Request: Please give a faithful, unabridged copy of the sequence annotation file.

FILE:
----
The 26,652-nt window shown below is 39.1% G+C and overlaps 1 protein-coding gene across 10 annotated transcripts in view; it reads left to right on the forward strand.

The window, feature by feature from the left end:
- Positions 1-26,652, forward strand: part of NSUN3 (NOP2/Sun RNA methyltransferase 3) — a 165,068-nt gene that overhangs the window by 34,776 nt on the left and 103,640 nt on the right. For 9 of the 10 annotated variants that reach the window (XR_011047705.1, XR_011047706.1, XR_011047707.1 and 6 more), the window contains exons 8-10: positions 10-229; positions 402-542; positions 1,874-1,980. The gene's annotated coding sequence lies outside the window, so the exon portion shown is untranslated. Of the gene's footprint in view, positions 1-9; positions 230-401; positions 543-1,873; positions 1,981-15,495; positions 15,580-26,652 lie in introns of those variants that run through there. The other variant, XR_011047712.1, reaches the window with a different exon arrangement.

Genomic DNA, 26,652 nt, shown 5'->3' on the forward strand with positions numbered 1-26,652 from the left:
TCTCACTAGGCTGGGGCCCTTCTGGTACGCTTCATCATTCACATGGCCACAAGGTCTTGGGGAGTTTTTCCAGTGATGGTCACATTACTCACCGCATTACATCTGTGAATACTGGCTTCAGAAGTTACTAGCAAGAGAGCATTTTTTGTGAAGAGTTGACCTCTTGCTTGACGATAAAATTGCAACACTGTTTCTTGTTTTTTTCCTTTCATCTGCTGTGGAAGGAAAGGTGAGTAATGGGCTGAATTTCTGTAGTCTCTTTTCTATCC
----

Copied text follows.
The 26,652-nt window shown below is 39.1% G+C and overlaps 1 protein-coding gene across 10 annotated transcripts in view; it reads left to right on the forward strand.

The window, feature by feature from the left end:
- Positions 1-26,652, forward strand: part of NSUN3 (NOP2/Sun RNA methyltransferase 3) — a 165,068-nt gene that overhangs the window by 34,776 nt on the left and 103,640 nt on the right. For 9 of the 10 annotated variants that reach the window (XR_011047705.1, XR_011047706.1, XR_011047707.1 and 6 more), the window contains exons 8-10: positions 10-229; positions 402-542; positions 1,874-1,980. The gene's annotated coding sequence lies outside the window, so the exon portion shown is untranslated. Of the gene's footprint in view, positions 1-9; positions 230-401; positions 543-1,873; positions 1,981-15,495; positions 15,580-26,652 lie in introns of those variants that run through there. The other variant, XR_011047712.1, reaches the window with a different exon arrangement.

Genomic DNA, 26,652 nt, shown 5'->3' on the forward strand with positions numbered 1-26,652 from the left:
TCTCACTAGGCTGGGGCCCTTCTGGTACGCTTCATCATTCACATGGCCACAAGGTCTTGGGGAGTTTTTCCAGTGATGGTCACATTACTCACCGCATTACATCTGTGAATACTGGCTTCAGAAGTTACTAGCAAGAGAGCATTTTTTGTGAAGAGTTGACCTCTTGCTTGACGATAAAATTGCAACACTGTTTCTTGTTTTTTTCCTTTCATCTGCTGTGGAAGGAAAGGTGAGTAATGGGCTGAATTTCTGTAGTCTCTTTTCTATCC